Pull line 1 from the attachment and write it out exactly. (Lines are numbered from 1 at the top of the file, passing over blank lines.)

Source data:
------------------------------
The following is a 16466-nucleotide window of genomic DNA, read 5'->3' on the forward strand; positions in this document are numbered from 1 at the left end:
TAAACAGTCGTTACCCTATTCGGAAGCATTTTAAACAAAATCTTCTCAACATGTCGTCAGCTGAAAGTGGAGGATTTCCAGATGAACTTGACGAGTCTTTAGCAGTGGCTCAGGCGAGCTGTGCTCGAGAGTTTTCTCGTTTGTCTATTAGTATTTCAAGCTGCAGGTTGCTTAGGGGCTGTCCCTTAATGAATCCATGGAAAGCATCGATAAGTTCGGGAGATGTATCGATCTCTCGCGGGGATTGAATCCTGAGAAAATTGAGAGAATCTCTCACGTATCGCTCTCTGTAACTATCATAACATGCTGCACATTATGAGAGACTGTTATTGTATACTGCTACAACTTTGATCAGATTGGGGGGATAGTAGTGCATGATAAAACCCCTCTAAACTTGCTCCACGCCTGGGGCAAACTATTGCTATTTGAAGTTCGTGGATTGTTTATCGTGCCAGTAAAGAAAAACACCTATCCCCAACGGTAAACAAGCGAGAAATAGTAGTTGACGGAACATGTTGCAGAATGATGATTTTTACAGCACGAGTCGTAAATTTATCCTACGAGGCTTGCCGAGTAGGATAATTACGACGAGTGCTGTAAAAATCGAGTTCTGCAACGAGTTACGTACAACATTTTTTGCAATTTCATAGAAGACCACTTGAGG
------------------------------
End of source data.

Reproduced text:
The following is a 16466-nucleotide window of genomic DNA, read 5'->3' on the forward strand; positions in this document are numbered from 1 at the left end: